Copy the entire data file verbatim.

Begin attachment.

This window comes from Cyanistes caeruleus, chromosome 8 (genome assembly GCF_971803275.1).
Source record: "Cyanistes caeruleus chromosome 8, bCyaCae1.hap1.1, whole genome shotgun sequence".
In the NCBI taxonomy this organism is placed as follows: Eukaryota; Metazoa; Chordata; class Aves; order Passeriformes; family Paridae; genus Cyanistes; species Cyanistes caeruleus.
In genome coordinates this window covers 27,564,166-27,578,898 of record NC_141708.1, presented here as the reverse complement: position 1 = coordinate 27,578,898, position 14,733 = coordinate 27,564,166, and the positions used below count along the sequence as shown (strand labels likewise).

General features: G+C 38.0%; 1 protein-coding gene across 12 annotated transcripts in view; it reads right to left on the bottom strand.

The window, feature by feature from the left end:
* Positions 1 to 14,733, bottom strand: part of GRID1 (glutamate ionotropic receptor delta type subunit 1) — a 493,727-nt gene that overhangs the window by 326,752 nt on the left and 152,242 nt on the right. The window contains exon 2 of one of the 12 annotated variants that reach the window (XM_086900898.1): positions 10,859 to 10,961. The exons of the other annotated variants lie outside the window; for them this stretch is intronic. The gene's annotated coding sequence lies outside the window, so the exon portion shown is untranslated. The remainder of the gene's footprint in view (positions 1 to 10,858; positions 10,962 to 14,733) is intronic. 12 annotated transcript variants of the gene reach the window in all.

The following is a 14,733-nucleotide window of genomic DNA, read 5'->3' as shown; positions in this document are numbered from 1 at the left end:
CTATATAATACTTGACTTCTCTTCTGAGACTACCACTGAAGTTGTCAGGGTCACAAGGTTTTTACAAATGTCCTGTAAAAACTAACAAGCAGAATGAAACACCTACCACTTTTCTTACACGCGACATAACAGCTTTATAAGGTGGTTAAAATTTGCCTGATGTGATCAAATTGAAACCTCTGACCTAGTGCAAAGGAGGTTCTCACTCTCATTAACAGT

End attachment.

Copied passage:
This window comes from Cyanistes caeruleus, chromosome 8 (genome assembly GCF_971803275.1).
Source record: "Cyanistes caeruleus chromosome 8, bCyaCae1.hap1.1, whole genome shotgun sequence".
In the NCBI taxonomy this organism is placed as follows: Eukaryota; Metazoa; Chordata; class Aves; order Passeriformes; family Paridae; genus Cyanistes; species Cyanistes caeruleus.
In genome coordinates this window covers 27,564,166-27,578,898 of record NC_141708.1, presented here as the reverse complement: position 1 = coordinate 27,578,898, position 14,733 = coordinate 27,564,166, and the positions used below count along the sequence as shown (strand labels likewise).

General features: G+C 38.0%; 1 protein-coding gene across 12 annotated transcripts in view; it reads right to left on the bottom strand.

The window, feature by feature from the left end:
* Positions 1 to 14,733, bottom strand: part of GRID1 (glutamate ionotropic receptor delta type subunit 1) — a 493,727-nt gene that overhangs the window by 326,752 nt on the left and 152,242 nt on the right. The window contains exon 2 of one of the 12 annotated variants that reach the window (XM_086900898.1): positions 10,859 to 10,961. The exons of the other annotated variants lie outside the window; for them this stretch is intronic. The gene's annotated coding sequence lies outside the window, so the exon portion shown is untranslated. The remainder of the gene's footprint in view (positions 1 to 10,858; positions 10,962 to 14,733) is intronic. 12 annotated transcript variants of the gene reach the window in all.

The following is a 14,733-nucleotide window of genomic DNA, read 5'->3' as shown; positions in this document are numbered from 1 at the left end:
CTATATAATACTTGACTTCTCTTCTGAGACTACCACTGAAGTTGTCAGGGTCACAAGGTTTTTACAAATGTCCTGTAAAAACTAACAAGCAGAATGAAACACCTACCACTTTTCTTACACGCGACATAACAGCTTTATAAGGTGGTTAAAATTTGCCTGATGTGATCAAATTGAAACCTCTGACCTAGTGCAAAGGAGGTTCTCACTCTCATTAACAGT